By Mavrick Boejoekoe
Most recently a District Commissioner responsible for the strategic leadership in a tribal river side community residing in the Sipaliwini district rainforest of Suriname.
Global Climate Change (GCC) is causing shifts in the climates and in weather events all over the world. This change is evident by strengthened hurricanes to periods of extraordinary rainfalls, flooding and rising sea levels. In 2012 Huricane Irma left a trail of destruction in the Caribbean, one of the regions that is most susceptible to GCC. The United States Agency for International Development (USAID) (2017) states that GCC can have a great socioeconomic influence on regional sustainability and growth. These changes have a great impact on food security, public health, fresh water availability, and infrastructure. According to the Economic Commission for Latin America and the Caribbean (ECLAC) Focus Magazine of the Caribbean Development and Cooperation Committee (CDCC) (2018) an estimate of XCD 331.5 million was encountered in losses due to the Huricane Irma. The infrastructure and social sectors were affected the most by Huricane Irma. Noteworthy is that private sector infrastructure suffered as more than public sector. In the Bahamas there was significant damage done to ports, airports and other large-scale business infrastructure.
Suriname is very vulnerable to these types of climate change, droughts and greater rainfall variability leading to cyclical flooding and some landslides. Severe droughts were recorded in 2004,2005 and 2009 in the district of Brokopondo according to the Caribbean Community Climate Change Centre (2015), resulting in less electricity being released by the Professor Doctor Ingenieur W. J. van Blommestein Dam, which led to increased instances of city wide power outs. Suriname is also experiencing high temperatures of 33celsius and above in the months of September, the height of the dry season. These temperatures have an impact on the use and distribution of electricity to the general population. In 2006 the country was plagued by floods. According to the Caribbean Community Climate Change Centre (2015), approximately 13.000 people were affected and the cost was approximately111 million Surinamese Dollars of damage to housing, health, education, energy, transport, communications, agriculture, tourism, commerce and trade sectors. In Suriname the most marginalized groups are members of the Indigenous and Maroon (descendants of Africans that escaped the plantations) communities that inhabit the District of Sipaliwini, which covers 93% of the surface of Suriname.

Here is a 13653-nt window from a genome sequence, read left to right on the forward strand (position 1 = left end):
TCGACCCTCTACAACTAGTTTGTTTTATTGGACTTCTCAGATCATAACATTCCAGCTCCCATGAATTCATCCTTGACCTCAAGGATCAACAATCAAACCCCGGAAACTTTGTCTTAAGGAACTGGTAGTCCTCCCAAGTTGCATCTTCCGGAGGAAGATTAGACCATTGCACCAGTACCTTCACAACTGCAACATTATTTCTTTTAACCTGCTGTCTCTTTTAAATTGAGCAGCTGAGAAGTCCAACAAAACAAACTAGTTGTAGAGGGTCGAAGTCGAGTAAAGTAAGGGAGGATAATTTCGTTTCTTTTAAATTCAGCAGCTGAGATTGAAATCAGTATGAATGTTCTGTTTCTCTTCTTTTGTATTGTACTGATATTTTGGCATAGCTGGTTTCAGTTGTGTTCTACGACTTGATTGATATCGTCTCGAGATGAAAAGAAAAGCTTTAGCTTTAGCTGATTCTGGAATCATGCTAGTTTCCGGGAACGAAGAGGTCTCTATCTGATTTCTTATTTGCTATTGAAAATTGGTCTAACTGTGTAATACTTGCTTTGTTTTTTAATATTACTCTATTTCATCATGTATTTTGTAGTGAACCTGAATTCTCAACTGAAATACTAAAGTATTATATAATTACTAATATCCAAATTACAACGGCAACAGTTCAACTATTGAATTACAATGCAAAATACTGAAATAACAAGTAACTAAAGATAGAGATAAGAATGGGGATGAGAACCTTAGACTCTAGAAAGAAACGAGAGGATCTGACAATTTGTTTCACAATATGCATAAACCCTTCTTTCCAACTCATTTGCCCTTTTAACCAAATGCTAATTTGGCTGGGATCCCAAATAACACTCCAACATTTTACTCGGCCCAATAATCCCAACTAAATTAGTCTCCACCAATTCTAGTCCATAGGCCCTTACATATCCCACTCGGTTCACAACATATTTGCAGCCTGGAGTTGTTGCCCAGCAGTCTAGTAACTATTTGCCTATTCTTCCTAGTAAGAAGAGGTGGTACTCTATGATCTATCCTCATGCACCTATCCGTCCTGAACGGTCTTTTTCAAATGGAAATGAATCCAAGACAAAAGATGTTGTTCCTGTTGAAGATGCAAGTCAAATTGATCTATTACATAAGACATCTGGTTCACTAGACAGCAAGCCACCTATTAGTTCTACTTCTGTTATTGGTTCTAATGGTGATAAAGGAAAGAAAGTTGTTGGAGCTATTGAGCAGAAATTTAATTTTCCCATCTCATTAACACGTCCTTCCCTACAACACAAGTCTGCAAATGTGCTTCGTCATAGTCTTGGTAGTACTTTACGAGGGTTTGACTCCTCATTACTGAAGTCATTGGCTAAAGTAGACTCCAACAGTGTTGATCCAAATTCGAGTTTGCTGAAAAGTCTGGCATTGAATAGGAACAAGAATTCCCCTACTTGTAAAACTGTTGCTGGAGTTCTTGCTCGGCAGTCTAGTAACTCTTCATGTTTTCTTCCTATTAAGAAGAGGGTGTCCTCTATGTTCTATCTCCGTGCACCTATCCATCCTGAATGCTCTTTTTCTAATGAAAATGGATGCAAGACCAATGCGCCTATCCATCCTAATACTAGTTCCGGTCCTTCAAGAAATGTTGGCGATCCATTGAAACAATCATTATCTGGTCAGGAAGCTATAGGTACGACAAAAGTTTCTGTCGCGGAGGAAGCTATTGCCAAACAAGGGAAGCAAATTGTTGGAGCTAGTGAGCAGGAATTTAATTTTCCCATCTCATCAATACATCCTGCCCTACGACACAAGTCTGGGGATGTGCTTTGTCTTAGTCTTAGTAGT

The District of Sipaliwini and Brokopondo were heavily affected and many members of the Maroon communities either had to move to high ground at a loss of personal goods and farm land. Some relocated to the capital city Paramaribo to live with family members. Members of the Indigenous population moved to Brazil and French Guyana to escape the floods. According to USAID (2017) it is the poorest and most marginalized people that suffer from these effects and they live in the areas that are most effected by GCC. In 2015 the Government of Suriname formulated the National Climate Change Policy, Strategy and Action Plan (NCCPSAP).
This strategic plan enables Suriname to build strategies for resilience to offset the impact of climate change. The broader framework of this plan is the CARICOM Liliendaal Declaration (July 2009). This climate change policy emphasizes a partnership with different stakeholders within the government and NGO’s, capacity building, institutional strengthening, awareness raising and partnership with other foreign governments and institutions. These elements will allow the government of the Republic of Suriname to take an important step towards adapting and mitigating the effects of climate change.
ECLAC (2018) Focus Magazine of the Caribbean Development and Cooperation Committee, retrievend from; https://repositorio.cepal.org/bitstream/handle/11362/43446/1/FOCUSIssue1Jan-Mar2018.pdf
Caribbean Community Climate Change Centre (2015), Final National Climate Change Policy, Strategy and Action Plan for Suriname 2014-2021, retrieved from: http://dms.caribbeanclimate.bz/M-Files/openfile.aspx?objtype=0&docid=6508
USAID (2017) Global Climate Change, retrieved from: https://www.usaid.gov/barbados/global-climate-change